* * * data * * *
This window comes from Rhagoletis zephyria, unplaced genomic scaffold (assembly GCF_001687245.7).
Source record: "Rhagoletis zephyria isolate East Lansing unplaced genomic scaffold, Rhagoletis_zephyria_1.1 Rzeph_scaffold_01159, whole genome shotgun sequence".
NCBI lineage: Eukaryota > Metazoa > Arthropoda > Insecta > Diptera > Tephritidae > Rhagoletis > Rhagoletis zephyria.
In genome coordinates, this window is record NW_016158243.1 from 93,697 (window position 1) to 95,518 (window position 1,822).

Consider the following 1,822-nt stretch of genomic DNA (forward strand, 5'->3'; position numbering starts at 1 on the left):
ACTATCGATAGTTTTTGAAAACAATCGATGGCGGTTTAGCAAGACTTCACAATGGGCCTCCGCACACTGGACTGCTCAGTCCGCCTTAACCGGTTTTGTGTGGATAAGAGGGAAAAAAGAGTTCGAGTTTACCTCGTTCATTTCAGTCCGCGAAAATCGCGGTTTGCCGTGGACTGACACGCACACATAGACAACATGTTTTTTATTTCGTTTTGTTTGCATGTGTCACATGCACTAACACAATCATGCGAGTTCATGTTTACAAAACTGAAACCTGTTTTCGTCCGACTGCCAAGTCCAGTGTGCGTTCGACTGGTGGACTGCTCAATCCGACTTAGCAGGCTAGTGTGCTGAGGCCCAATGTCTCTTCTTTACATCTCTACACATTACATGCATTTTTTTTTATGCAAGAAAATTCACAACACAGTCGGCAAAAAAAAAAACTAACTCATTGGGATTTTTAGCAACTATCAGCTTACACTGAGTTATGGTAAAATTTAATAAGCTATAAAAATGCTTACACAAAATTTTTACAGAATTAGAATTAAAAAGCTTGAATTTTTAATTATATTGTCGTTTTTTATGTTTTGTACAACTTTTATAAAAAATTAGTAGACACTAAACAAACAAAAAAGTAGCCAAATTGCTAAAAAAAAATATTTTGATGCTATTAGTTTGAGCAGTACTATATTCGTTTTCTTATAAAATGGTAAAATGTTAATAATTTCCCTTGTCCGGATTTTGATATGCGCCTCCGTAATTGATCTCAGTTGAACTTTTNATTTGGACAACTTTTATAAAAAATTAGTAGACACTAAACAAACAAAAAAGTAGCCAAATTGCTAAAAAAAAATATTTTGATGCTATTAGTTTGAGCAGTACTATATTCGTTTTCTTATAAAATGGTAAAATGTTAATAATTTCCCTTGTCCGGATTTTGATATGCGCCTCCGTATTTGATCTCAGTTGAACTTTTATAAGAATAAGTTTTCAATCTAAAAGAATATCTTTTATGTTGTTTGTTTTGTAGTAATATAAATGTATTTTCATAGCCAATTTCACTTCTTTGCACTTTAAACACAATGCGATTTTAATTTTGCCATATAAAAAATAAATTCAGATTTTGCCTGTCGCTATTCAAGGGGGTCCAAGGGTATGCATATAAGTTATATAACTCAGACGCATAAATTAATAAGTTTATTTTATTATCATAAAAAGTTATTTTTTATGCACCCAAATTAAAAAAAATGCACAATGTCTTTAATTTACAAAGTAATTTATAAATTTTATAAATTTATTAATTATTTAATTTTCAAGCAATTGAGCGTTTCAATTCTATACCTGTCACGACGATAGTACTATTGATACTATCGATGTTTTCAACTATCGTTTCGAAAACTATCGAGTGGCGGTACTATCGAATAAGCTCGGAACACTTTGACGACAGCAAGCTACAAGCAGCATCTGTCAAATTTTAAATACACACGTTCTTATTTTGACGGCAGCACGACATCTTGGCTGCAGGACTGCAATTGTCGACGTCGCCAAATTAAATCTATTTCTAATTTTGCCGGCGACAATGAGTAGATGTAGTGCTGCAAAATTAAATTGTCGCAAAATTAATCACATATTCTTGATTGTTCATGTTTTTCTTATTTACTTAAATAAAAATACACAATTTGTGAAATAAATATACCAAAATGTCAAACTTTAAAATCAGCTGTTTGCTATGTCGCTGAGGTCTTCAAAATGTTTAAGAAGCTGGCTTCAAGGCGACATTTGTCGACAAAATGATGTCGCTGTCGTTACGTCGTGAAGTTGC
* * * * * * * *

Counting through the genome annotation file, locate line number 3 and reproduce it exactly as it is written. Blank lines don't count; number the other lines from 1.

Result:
NCBI lineage: Eukaryota > Metazoa > Arthropoda > Insecta > Diptera > Tephritidae > Rhagoletis > Rhagoletis zephyria.